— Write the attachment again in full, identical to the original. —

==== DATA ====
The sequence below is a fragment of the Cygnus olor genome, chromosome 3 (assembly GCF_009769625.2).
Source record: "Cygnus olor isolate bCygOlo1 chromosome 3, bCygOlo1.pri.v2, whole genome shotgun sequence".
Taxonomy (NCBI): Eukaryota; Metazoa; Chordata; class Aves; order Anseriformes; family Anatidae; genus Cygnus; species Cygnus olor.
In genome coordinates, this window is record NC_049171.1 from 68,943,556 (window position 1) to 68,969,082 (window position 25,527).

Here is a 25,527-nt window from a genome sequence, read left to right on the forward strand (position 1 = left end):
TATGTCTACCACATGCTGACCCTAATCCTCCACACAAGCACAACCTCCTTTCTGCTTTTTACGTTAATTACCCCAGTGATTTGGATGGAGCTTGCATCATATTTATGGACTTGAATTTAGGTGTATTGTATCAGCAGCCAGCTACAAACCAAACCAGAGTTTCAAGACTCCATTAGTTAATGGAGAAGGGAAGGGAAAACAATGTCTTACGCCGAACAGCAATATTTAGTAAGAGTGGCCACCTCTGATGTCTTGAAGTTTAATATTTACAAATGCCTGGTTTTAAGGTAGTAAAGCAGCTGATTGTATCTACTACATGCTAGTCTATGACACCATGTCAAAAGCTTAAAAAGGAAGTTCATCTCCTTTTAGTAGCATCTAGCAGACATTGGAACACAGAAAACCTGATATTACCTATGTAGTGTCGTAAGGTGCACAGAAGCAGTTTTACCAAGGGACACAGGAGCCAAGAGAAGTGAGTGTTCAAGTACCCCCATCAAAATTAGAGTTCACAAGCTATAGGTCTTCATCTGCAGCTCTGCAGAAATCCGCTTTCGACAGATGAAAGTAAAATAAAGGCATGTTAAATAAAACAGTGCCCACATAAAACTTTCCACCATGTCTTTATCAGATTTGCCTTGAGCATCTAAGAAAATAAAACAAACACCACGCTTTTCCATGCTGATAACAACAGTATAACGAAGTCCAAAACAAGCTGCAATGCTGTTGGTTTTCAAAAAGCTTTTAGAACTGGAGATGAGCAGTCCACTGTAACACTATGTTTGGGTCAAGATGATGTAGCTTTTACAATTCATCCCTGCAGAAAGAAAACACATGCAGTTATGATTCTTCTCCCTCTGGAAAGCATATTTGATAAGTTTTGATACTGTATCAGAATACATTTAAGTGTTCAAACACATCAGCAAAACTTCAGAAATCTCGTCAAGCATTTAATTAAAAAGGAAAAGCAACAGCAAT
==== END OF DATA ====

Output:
The sequence below is a fragment of the Cygnus olor genome, chromosome 3 (assembly GCF_009769625.2).
Source record: "Cygnus olor isolate bCygOlo1 chromosome 3, bCygOlo1.pri.v2, whole genome shotgun sequence".
Taxonomy (NCBI): Eukaryota; Metazoa; Chordata; class Aves; order Anseriformes; family Anatidae; genus Cygnus; species Cygnus olor.
In genome coordinates, this window is record NC_049171.1 from 68,943,556 (window position 1) to 68,969,082 (window position 25,527).

Here is a 25,527-nt window from a genome sequence, read left to right on the forward strand (position 1 = left end):
TATGTCTACCACATGCTGACCCTAATCCTCCACACAAGCACAACCTCCTTTCTGCTTTTTACGTTAATTACCCCAGTGATTTGGATGGAGCTTGCATCATATTTATGGACTTGAATTTAGGTGTATTGTATCAGCAGCCAGCTACAAACCAAACCAGAGTTTCAAGACTCCATTAGTTAATGGAGAAGGGAAGGGAAAACAATGTCTTACGCCGAACAGCAATATTTAGTAAGAGTGGCCACCTCTGATGTCTTGAAGTTTAATATTTACAAATGCCTGGTTTTAAGGTAGTAAAGCAGCTGATTGTATCTACTACATGCTAGTCTATGACACCATGTCAAAAGCTTAAAAAGGAAGTTCATCTCCTTTTAGTAGCATCTAGCAGACATTGGAACACAGAAAACCTGATATTACCTATGTAGTGTCGTAAGGTGCACAGAAGCAGTTTTACCAAGGGACACAGGAGCCAAGAGAAGTGAGTGTTCAAGTACCCCCATCAAAATTAGAGTTCACAAGCTATAGGTCTTCATCTGCAGCTCTGCAGAAATCCGCTTTCGACAGATGAAAGTAAAATAAAGGCATGTTAAATAAAACAGTGCCCACATAAAACTTTCCACCATGTCTTTATCAGATTTGCCTTGAGCATCTAAGAAAATAAAACAAACACCACGCTTTTCCATGCTGATAACAACAGTATAACGAAGTCCAAAACAAGCTGCAATGCTGTTGGTTTTCAAAAAGCTTTTAGAACTGGAGATGAGCAGTCCACTGTAACACTATGTTTGGGTCAAGATGATGTAGCTTTTACAATTCATCCCTGCAGAAAGAAAACACATGCAGTTATGATTCTTCTCCCTCTGGAAAGCATATTTGATAAGTTTTGATACTGTATCAGAATACATTTAAGTGTTCAAACACATCAGCAAAACTTCAGAAATCTCGTCAAGCATTTAATTAAAAAGGAAAAGCAACAGCAAT